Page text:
There were a very few subjects at school that I really bothered to study. The tales of battles, wars, Ibn Battuta’s travels, kings and queens, and lost treasures fascinated me to no end, making History one of those “very few” subjects.

Until, of course, a new teacher walked in and made History as boring as any subject could ever be. My history classes ended in listening, very vaguely, to chapters being read in a parrotish way by some classmate.

 I tried to go back to the tales at home, but this going back wouldn’t get me any marks.

Learning by rot rather than understanding was imperative. Thus, I gave up.  My interest caught a flare again when I visited Rajasthan, walking its huge forts. So with all the lost glee, I dived back, straight into the world where India was a battleground for Ghajini and his likes.

Continuing my voyage across these forts, I landed at Kangra Fort last month.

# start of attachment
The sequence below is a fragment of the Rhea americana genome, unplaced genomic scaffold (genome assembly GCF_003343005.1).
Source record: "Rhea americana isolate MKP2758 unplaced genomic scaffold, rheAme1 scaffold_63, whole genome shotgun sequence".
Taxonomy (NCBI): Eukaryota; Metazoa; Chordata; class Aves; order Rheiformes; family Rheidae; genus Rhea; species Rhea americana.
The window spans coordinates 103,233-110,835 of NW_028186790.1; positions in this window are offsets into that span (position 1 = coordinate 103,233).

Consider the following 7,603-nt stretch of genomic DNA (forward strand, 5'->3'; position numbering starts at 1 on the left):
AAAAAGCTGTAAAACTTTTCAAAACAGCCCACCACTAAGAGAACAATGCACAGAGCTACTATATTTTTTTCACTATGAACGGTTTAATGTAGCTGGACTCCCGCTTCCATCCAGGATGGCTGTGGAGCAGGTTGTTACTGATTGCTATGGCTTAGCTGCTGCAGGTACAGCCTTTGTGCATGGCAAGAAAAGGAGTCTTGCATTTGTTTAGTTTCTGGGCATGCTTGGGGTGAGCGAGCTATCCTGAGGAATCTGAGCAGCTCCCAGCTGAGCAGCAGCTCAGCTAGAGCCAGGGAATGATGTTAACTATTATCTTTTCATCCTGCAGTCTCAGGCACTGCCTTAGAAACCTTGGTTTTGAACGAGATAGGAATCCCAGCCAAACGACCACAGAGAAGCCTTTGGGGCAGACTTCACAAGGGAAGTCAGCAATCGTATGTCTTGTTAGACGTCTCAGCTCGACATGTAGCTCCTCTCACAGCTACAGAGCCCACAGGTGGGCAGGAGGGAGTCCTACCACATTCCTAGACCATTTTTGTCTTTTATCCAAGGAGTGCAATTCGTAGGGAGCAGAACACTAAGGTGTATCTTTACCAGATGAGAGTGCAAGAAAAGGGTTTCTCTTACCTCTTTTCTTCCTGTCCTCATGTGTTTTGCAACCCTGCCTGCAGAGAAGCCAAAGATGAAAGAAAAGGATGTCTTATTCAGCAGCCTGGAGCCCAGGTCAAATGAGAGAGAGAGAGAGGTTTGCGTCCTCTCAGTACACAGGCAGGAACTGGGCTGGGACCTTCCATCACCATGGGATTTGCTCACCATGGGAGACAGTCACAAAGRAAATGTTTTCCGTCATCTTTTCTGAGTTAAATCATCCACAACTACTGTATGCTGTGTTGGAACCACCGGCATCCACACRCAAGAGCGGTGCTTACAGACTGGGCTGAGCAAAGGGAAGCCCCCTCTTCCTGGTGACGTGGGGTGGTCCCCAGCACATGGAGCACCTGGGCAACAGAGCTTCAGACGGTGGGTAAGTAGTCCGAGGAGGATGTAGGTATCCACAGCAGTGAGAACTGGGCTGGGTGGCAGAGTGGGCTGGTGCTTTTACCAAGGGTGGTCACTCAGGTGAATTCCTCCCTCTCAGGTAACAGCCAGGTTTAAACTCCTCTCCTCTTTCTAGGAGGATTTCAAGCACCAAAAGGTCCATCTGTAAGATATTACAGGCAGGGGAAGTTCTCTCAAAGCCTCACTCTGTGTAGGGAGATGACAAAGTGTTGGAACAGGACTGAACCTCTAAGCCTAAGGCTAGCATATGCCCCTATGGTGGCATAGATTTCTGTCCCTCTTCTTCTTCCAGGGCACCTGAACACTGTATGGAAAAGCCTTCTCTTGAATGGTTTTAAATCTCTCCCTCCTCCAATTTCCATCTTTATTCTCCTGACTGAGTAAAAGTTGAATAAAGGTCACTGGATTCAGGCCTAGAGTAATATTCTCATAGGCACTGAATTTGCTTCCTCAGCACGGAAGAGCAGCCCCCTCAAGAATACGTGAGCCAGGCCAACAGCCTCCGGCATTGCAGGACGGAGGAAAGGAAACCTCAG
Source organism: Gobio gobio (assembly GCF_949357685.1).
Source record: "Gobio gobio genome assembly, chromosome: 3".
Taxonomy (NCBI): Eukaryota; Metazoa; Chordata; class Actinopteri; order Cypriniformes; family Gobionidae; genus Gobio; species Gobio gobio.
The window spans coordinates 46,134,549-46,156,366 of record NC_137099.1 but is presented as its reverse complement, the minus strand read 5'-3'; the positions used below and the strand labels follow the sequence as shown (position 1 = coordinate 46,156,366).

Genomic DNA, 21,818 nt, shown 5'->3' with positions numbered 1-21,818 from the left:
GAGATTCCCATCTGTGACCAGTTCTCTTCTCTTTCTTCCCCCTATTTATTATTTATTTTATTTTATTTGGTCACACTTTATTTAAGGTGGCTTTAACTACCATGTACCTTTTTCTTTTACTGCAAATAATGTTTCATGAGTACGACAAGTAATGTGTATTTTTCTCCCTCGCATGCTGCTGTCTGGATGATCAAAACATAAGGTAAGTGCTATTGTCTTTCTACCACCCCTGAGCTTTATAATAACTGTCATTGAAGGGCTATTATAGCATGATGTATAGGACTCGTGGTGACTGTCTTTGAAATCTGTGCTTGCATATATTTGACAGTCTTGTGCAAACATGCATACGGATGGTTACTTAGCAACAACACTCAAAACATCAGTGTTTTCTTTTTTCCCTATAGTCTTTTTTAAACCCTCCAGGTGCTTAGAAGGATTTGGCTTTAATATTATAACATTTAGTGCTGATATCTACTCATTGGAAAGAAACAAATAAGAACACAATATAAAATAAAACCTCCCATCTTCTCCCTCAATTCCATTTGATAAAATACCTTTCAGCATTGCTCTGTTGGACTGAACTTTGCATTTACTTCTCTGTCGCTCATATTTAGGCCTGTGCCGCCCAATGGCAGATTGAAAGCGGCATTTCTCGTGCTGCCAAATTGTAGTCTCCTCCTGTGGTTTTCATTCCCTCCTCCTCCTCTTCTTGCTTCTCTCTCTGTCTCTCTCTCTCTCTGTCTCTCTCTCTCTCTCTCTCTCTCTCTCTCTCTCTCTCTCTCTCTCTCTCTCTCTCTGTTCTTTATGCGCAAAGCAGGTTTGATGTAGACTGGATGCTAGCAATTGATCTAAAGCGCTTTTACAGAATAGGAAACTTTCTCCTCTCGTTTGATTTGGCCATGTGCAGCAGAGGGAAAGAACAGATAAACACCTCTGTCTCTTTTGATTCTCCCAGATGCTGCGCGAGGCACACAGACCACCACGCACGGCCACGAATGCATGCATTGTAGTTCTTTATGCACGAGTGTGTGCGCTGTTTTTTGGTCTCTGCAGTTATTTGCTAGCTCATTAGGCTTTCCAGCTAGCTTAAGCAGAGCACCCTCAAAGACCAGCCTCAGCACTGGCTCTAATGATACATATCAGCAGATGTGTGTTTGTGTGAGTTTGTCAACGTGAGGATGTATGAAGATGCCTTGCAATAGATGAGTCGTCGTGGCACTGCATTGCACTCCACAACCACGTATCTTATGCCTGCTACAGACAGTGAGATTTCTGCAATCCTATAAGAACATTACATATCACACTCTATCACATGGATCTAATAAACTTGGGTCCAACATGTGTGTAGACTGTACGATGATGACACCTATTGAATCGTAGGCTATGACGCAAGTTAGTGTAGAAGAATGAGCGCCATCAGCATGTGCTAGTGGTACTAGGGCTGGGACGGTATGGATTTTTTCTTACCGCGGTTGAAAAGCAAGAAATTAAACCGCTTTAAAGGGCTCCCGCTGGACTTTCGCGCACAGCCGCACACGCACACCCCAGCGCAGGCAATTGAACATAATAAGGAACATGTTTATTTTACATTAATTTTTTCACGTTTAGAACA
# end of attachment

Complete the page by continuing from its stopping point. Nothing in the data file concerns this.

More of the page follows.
It looked magnificent, even when some of its stretches were all in ruins. Blasted by the British, a beastly earthquake and other invaders, it still looked awe-inspiring. Built as much for defense as for attack, this fort was an experience I can’t put into words. Sitting at the confluence of three rivers, the fort had giant archways, an ancient temple, fascinating architecture and many tales.

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Tales of treasures hidden in wells inside the fort, tales of queens jumping into cliffs to evade capture from the invading troops, and tales that connected it to the very interesting world of Hindu mythology.


Some parts of the fort were in shambles, with creepers crawling up the walls, moss spreading itself on tiled walkways, and crumbling pillars. The ruins lent it an air that was more real than any history book.

The Dhauladhars looked like its guardians, at peace and as calm as ever, with bits of snow that had started to fall in the upper reaches. While I saw the sun taking a dive from Kangra Fort’s roof, a certain warmth crept in. That old feeling of joy in stories was finding its way back, slowly but steadily.


The sky was oranger than I had ever seen, beautiful with mountains sparkling in what looked like molten gold.

Perhaps, this is how history is supposed to be taught; an easier way to let kids know that they ought to be proud of where they belong rather than bored. 

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